The generation after millennials isn’t just one generation.
That’s according to Alexandra Samuel, technology writer, researcher and speaker, who presented at the 2017 Customer Intelligence Summit about the generation after the digital natives—what many refer to as “Generation Z” or simply “Gen Z.” Her presentation provides an intriguing and compelling look at how Gen Z consumers are growing up, and the implications for businesses and employers in the next decade.
3 generations within 1 generation
Samuel used the Vision Critical platform to engage with more than 10,000 North American parents on their families’ use of technology. Her research identified three major parenting styles today when it comes to technology use.
These different styles, Samuel argued, will shape the attitudes and behaviors of young customers, ultimately influencing their habits as consumers and employees.
Samuel placed Gen Zs in three major buckets based on how they are being raised.
- Digital Orphans are growing up in families where parents see technology as the new normal—most likely at the expense of having connection to one another. “These kids are online, but they’re raising themselves,” explained Samuel. “That’s why I call them Digital Orphans.” Digital Orphans will grow up much like Millennials, Samuel predicted.
- Digital Exiles are in families that have deliberately turned off screens where parents keep their kids offline as much as possible. In theory, these kids are being raised having a lot of offline experiences their techie peers lack—but they may struggle to find their own way online as adults, in the same way that many Gen Xers did.
- Digital Heirs have parents who have embraced they technology, but who are actively guiding their kids’ entry into the digital world. These parents see tech as a central piece of their kids’ lives, said Samuel, but they also pay attention to the concerns of excessive tech use. Digital Heirs are unlike any other generation we’ve seen before: they are the first true generation of second-generation internet users.
The impact to your business
Samuel’s research shows that families today are practically evenly split when it comes to their approach to tech. That means businesses and employers need to be able to competently cater to three major consumers and employees in the future.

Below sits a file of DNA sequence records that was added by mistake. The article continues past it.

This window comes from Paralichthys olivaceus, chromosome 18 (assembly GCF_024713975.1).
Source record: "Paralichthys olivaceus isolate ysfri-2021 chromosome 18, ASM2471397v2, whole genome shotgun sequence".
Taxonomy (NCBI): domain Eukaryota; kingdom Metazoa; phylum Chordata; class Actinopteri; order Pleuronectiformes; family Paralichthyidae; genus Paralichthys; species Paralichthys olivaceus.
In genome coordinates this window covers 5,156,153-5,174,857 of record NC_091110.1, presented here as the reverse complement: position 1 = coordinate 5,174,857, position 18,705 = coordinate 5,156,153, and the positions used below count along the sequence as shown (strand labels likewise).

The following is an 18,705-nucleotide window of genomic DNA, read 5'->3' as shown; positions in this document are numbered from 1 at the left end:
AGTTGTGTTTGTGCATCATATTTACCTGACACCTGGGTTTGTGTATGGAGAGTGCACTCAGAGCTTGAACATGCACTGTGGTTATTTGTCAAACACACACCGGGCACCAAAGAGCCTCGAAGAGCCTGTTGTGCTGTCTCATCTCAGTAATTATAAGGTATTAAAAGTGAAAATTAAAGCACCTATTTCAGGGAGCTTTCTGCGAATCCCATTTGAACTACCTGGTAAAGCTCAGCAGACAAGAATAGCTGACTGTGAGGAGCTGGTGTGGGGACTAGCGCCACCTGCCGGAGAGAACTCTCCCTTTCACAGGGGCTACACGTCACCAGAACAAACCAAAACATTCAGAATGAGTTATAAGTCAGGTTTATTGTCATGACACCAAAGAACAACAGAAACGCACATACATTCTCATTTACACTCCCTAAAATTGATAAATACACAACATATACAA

Digital Orphans, who are already active on networks like Facebook and Instagram, will grow up with social media fluency, but many of them may be at risk of practicing online indiscretion in the future. Digital Exiles, meanwhile, have less opportunities to learn about technology, which means they may find themselves out-of-sync with an increasingly online education system, workplace and culture.
Digital Heirs are being coached by their parents in technology use, and Samuel predicts that these consumers will demand that businesses up their game. These young consumers won’t tolerate subpar digital experiences. Samuel’s research shows that by the time Gen Zers reach high school, Digital Heirs will have significantly more skills than their peers, having experiences in programming, blogging, building websites and editing videos.
Different Gen Z groups demand different things
Businesses will need to cater to a marketplace that will have all off these three groups of consumers, said Samuel. To prepare, companies need to think about what makes these groups different from one another—and from today’s customers and workers. For example, while Exiles might demand easy experiences online, Heirs might want more customization and co-creation. For employers, Orphans might have the tendency to be indiscreet on social media, while Heirs might be harder to control given their tech-savviness.
To prepare, companies need to think about what makes these groups different from one another—and from today’s customers and workers.
In the end though, Gen Zs will bring varied talents and sources of inspiration to the workplace, said Samuel, and that diversity will bring enormous value to companies.
Samuel’s closing advice: start engaging with these consumers now to get to know them and to keep up with their evolving motivations and preferences. “You can start preparing for this divided customer base, and divided workplace, by asking your customers about how they navigate their use of tech at home,” she explained. “You can become the kind of business that knows how to serve all three types of these customers.”